If you are driving on a suspended or revoked Driver’s License, a new decision from the United States Supreme Court may increase your chances of getting caught and arrested. This is another reason to get a hardship driver’s license.
In the case of Kansas v. Glover, the highest court in the United States ruled that police officers may stop vehicles for no reason other than the registered owner’s license being suspended, without knowing who is actually driving. This means that without any motor vehicle violation or any other justification, the police are allowed to stop a vehicle to see who is driving if the vehicle’s owner’s license is suspended.
Police in Massachusetts are equipped with cruiser laptops and automatic license plate recognition. When the registered owner of a vehicle has a suspended or revoked license, the police will receive an alert via the cruiser laptop. The Supreme Court has ruled that this alert alone is sufficient justification for a motor vehicle stop. The Court ruled that it is reasonable to assume that the owner is the operator and this is a “common sense inference.” The Court recognized that the owner is not always the operator. However, the likelihood is strong enough to allow the police to stop the vehicle to see who is behind the wheel.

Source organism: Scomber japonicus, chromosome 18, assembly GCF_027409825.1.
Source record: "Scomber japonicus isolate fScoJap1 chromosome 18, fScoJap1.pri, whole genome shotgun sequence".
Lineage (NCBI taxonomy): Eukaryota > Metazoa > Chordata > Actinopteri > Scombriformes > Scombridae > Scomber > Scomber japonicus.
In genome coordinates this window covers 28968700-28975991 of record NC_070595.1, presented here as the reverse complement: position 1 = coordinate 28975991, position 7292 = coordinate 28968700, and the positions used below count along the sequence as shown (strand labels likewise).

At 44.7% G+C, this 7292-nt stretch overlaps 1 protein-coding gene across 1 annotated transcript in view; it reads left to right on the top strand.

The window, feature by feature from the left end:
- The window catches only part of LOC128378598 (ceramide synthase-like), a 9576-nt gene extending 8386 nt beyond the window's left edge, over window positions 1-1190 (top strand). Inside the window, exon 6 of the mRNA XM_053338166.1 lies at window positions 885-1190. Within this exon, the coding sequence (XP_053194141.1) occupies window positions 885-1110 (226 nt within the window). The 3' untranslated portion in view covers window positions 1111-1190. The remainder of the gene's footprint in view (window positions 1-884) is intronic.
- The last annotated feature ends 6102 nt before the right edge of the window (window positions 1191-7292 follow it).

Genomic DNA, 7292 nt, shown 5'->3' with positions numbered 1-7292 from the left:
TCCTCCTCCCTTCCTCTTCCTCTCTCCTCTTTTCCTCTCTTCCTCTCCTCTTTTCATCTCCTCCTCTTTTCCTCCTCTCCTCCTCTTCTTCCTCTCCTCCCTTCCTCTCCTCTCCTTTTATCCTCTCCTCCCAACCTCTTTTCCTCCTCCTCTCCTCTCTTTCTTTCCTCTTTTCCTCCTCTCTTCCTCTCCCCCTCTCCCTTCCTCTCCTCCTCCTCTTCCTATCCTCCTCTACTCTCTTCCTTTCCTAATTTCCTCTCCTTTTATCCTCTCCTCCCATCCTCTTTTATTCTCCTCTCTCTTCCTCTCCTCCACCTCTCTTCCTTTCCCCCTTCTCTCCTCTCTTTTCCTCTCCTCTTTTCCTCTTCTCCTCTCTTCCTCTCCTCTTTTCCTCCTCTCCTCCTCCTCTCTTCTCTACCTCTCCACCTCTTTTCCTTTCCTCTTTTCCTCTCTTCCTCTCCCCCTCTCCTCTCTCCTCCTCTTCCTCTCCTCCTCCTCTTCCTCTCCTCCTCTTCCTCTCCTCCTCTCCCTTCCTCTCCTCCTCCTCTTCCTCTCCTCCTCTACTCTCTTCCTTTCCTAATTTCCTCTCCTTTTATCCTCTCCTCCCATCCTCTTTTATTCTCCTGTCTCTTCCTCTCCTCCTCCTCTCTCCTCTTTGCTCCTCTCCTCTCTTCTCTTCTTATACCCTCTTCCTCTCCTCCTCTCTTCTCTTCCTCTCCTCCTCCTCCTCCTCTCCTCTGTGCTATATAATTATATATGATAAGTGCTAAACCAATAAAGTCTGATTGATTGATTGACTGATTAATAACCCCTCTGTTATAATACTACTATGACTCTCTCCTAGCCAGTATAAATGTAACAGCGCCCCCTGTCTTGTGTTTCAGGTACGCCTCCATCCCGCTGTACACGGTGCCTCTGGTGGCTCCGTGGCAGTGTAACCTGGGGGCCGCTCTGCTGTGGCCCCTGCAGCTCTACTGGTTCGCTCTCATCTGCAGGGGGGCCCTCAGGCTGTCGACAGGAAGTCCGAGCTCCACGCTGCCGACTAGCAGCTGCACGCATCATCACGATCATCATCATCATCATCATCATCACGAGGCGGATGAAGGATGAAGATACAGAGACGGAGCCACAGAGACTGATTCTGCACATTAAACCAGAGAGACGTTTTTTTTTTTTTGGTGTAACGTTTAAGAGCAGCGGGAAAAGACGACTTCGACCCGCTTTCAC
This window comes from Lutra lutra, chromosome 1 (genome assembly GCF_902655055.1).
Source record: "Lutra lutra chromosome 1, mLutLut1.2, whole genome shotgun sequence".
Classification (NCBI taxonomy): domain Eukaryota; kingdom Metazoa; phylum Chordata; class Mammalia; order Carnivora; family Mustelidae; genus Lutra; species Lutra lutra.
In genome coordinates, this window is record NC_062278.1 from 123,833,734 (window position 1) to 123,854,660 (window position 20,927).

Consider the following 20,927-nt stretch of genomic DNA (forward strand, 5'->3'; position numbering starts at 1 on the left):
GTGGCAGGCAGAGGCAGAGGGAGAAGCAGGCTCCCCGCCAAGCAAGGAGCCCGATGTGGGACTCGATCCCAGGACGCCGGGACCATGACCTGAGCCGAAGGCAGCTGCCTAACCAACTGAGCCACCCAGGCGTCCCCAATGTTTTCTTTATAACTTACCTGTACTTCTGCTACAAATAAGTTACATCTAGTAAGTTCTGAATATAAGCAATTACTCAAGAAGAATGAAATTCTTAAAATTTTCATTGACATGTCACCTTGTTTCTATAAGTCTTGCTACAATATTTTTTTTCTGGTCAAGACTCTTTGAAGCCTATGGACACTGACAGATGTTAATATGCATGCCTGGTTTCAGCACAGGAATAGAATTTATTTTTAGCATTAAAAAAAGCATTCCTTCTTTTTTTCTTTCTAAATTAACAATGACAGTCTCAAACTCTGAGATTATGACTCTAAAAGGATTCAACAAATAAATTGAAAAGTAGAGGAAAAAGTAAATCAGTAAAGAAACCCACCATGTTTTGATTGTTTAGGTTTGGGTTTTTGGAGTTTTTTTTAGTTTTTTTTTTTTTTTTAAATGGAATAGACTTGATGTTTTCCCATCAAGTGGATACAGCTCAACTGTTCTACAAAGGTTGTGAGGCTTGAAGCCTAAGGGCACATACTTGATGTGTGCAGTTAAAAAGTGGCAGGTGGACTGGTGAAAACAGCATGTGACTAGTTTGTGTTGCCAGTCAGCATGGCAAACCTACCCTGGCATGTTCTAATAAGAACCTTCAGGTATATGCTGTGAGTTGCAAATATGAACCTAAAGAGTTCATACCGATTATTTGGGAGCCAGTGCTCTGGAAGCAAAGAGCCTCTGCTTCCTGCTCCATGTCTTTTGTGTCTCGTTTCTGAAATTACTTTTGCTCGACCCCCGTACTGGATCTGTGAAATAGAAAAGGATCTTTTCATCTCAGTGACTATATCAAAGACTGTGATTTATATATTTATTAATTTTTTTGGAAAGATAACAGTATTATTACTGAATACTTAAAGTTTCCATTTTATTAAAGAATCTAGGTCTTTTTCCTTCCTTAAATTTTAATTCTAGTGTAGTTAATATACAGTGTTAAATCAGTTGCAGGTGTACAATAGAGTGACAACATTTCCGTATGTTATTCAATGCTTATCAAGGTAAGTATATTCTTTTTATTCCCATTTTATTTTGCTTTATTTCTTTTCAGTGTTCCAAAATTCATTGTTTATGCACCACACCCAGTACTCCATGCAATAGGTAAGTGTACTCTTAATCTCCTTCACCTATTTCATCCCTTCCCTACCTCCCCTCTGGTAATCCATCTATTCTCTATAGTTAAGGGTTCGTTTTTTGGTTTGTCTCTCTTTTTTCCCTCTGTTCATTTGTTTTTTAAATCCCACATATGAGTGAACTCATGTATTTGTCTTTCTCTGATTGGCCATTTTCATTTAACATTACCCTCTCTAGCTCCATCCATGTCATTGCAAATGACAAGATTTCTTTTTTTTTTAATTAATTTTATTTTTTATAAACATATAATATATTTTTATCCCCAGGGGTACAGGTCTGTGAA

Being arrested for operating after suspension can have severe consequences such as fines, potential jail time, new license suspensions, a more difficult time obtaining a hardship license, a potential 4-year habitual traffic offender revocation, and the revocation of the vehicle’s registration.
One of the best ways to avoid all of these consequences is to obtain a hardship license. This type of license allows a person to legally drive if his or her license has been suspended by the Massachusetts Registry of Motor Vehicles. Don’t risk arrest and prosecution for driving while suspended, when you may be able to get your license back and drive legally, without having to fear being arrested and charged with operating after suspension.